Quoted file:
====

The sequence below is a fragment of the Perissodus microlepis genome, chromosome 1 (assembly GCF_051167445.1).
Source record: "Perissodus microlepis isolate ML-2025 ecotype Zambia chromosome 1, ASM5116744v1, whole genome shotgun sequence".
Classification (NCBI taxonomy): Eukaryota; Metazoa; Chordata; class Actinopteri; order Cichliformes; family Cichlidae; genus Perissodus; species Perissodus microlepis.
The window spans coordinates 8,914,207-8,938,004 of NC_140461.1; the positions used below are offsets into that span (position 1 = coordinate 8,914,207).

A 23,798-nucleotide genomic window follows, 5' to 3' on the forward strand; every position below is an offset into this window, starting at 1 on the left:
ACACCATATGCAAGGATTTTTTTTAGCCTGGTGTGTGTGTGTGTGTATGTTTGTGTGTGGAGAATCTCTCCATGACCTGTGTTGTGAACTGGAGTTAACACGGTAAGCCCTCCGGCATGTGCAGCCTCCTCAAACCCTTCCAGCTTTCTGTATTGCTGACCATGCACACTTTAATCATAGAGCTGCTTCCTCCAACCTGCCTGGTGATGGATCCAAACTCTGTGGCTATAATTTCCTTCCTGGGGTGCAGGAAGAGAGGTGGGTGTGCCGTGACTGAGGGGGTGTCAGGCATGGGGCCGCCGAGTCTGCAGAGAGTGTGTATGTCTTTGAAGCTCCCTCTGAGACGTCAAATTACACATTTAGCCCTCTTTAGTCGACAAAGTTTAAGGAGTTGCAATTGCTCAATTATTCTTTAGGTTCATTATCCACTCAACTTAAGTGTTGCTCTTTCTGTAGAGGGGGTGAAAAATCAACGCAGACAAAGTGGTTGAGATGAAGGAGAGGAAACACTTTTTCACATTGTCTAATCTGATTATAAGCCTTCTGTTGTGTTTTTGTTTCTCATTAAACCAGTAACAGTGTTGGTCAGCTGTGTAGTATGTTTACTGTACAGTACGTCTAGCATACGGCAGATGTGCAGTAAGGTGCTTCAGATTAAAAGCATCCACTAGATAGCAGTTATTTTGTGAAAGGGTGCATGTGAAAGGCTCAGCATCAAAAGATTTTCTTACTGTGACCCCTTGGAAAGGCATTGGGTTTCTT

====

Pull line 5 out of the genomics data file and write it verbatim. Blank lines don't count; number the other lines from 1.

A 23,798-nucleotide genomic window follows, 5' to 3' on the forward strand; every position below is an offset into this window, starting at 1 on the left: